The University of Iowa

Quality Instruction - Delivery of Instruction


Posted on: November 23, 2015

Last week we looked at increasing instructional quality through lesson design. We focused on using the components of explicit instruction to ensure students master the knowledge and skills necessary to become proficient readers. This week we will take a closer look at four big ideas that can help teachers to increase the quality of their instruction through delivery of instruction.

Elicit Frequent Responses

Teachers should plan to offer students multiple opportunities to think about and respond to questions that check their understanding. Including high levels of student-teacher interaction in lesson delivery keeps students actively involved and facilitates having them process new information and practice new skills.   It is important that all students are engaged in responding and experiencing high levels of success with their responses. Teachers can plan to include verbal, written, and action response opportunities.

Verbal Responses Written Responses

Action Responses

  • Choral responses
  • Partner responses (after think time)
  • Team responses (after consensus time)
  • Response slates or white boards
  • Writing frames
  • Response journal
  • Actions
  • Hand signals
  • Response Cards
  • “Clicker” technology

Carefully Monitor Responses

While students are responding, teachers should be monitoring students’ performance. When teachers are actively monitoring student responses, they are able to determine if students are mastering the content and make adjustments to instruction if students are not.

Provide Feedback

Teachers who are carefully monitoring student responses are able to provide immediate feedback. The feedback teachers provide should be specific enough to result in students giving the correct answer or adjusting their behavior to correctly apply a skill. In other words, it is not enough to simply tell a student, “Good job!” or “Why don’t you try that again.” Teachers need to indicate exactly what knowledge or skills a student demonstrated that contributed to a correct response or exactly what would need to change to increase the student’s success. For example, a teacher might say, “You did a nice job of using the syllable type to help you figure out how to read that new word. You knew that a closed syllable meant the vowel would make its short sound. Can you try using the syllable type to help you figure out how to read this word, too?” When teachers provide immediate and specific feedback, they reduce the likelihood of students practicing errors.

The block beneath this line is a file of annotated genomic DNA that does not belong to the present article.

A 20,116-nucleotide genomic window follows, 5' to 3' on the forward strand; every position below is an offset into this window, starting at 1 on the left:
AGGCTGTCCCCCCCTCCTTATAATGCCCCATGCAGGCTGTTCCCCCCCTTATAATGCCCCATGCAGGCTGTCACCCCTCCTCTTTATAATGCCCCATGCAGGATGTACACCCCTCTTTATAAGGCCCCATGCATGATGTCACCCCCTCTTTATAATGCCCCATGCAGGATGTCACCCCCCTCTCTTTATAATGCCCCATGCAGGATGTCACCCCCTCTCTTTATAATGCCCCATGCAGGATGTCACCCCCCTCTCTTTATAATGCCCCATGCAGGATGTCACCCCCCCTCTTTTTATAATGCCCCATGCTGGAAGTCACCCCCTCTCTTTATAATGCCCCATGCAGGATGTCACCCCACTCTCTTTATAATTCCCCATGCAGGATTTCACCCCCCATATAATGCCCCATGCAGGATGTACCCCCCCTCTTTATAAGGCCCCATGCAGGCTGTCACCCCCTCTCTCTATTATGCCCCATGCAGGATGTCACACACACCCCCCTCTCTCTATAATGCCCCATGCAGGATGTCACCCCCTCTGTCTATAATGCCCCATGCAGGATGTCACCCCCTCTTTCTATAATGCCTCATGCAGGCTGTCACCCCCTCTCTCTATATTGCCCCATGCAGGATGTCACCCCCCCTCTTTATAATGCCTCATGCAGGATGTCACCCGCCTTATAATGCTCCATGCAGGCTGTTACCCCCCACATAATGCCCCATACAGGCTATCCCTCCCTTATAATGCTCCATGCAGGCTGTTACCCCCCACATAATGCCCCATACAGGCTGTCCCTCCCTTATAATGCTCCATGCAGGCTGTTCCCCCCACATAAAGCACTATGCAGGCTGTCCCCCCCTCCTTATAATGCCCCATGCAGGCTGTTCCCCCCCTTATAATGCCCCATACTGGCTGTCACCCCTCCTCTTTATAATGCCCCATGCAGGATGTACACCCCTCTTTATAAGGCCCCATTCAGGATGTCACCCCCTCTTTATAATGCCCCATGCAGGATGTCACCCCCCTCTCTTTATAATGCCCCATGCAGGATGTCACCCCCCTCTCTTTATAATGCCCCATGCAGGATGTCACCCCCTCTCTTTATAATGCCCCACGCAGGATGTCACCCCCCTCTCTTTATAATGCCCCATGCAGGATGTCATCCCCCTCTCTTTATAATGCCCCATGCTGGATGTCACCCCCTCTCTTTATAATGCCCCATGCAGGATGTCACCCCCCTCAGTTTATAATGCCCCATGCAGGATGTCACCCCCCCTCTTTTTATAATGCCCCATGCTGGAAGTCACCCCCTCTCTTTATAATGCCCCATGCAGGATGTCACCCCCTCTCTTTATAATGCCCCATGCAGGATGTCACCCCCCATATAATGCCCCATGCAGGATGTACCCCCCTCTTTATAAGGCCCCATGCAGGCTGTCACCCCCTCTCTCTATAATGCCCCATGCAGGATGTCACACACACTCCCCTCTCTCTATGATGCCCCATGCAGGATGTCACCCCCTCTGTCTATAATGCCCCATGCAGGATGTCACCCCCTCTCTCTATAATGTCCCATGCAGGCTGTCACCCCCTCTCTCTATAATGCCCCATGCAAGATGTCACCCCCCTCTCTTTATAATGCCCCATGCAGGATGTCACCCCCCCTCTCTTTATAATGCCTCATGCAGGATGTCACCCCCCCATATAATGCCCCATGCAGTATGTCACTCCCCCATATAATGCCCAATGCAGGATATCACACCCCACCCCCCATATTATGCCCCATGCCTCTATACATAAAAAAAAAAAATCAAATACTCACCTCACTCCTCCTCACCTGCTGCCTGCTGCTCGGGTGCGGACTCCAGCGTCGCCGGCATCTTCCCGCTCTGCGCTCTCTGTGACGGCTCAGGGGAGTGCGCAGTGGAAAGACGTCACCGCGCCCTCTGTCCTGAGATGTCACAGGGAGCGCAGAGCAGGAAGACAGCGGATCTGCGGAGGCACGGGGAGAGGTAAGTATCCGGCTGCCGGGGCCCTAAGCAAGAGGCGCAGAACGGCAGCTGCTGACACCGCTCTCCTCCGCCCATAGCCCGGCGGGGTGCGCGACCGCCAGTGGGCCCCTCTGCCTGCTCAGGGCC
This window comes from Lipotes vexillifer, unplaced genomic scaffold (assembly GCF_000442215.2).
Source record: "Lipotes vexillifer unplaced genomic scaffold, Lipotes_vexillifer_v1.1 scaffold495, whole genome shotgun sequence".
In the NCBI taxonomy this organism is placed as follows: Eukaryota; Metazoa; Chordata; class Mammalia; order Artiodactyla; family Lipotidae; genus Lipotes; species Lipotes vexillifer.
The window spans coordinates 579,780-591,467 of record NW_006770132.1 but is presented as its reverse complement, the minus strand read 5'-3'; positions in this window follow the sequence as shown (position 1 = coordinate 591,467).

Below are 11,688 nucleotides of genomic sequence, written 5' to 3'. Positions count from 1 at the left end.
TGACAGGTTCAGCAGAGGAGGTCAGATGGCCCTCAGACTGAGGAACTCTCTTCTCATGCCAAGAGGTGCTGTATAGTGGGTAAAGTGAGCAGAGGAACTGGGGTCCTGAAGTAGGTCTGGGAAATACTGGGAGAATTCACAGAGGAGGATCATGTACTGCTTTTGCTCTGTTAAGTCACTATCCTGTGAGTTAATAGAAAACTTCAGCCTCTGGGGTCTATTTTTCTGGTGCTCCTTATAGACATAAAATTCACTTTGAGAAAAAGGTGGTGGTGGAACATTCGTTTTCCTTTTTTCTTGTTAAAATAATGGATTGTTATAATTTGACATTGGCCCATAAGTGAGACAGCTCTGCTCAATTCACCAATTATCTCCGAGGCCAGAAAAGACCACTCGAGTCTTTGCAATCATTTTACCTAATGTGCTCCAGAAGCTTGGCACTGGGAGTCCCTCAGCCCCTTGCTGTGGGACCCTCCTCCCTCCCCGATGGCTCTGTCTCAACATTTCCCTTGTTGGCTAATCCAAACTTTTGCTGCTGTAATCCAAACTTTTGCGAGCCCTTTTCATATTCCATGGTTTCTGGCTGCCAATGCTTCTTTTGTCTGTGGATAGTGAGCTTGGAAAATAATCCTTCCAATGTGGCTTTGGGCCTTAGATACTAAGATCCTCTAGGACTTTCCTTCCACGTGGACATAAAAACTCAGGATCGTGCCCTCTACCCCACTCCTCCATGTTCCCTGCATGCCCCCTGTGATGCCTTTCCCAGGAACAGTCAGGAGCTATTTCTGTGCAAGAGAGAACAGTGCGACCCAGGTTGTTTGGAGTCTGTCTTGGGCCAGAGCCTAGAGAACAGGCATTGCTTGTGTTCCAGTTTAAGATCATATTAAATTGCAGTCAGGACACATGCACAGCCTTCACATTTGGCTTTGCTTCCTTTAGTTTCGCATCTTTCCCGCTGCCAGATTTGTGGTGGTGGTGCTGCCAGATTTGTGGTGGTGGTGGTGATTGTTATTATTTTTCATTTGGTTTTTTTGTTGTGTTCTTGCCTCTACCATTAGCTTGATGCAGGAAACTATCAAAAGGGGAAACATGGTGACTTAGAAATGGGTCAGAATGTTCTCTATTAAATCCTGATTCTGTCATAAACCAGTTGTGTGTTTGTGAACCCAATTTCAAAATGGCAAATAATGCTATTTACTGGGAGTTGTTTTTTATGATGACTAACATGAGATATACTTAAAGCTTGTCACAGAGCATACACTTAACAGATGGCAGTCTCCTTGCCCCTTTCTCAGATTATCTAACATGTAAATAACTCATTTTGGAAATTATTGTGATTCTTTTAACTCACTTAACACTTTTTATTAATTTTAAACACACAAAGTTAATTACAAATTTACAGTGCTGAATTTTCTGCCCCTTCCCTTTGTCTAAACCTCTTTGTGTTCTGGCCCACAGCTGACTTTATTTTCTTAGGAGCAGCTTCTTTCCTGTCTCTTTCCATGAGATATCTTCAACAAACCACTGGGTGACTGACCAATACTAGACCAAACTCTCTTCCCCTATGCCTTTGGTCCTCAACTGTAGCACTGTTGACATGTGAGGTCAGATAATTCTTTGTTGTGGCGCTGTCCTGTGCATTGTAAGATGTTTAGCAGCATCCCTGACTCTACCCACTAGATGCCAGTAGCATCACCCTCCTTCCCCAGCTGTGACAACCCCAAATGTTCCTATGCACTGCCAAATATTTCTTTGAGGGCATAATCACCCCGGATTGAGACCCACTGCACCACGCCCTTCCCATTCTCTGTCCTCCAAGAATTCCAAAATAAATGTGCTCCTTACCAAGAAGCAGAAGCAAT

Maintain a Brisk Pace

In order to engage students, teachers should deliver content using a pace that is brisk enough to keep students on-task but not so fast as to prevent students from adequately processing material. Moving briskly through a lesson is possible when lessons are well planned and when teachers utilize instructional routines.

Instructional Routine for Introducing New Vocabulary

  1. Introduce the word
  2. Provide a student friendly definition 
  3. Illustrate the meaning with examples
  4. Check for student understanding

The instructional routine ensures teachers include appropriate information during vocabulary lessons. It also helps students know what to expect and how to connect the parts of a lesson.

Lesson quality and student learning are increased when teachers deliver lessons using the principles of explicit instruction. When teachers provide multiple opportunities for all students to respond, carefully monitor responses, and provide clear feedback, students are more likely to master the critical content necessary to become proficient readers.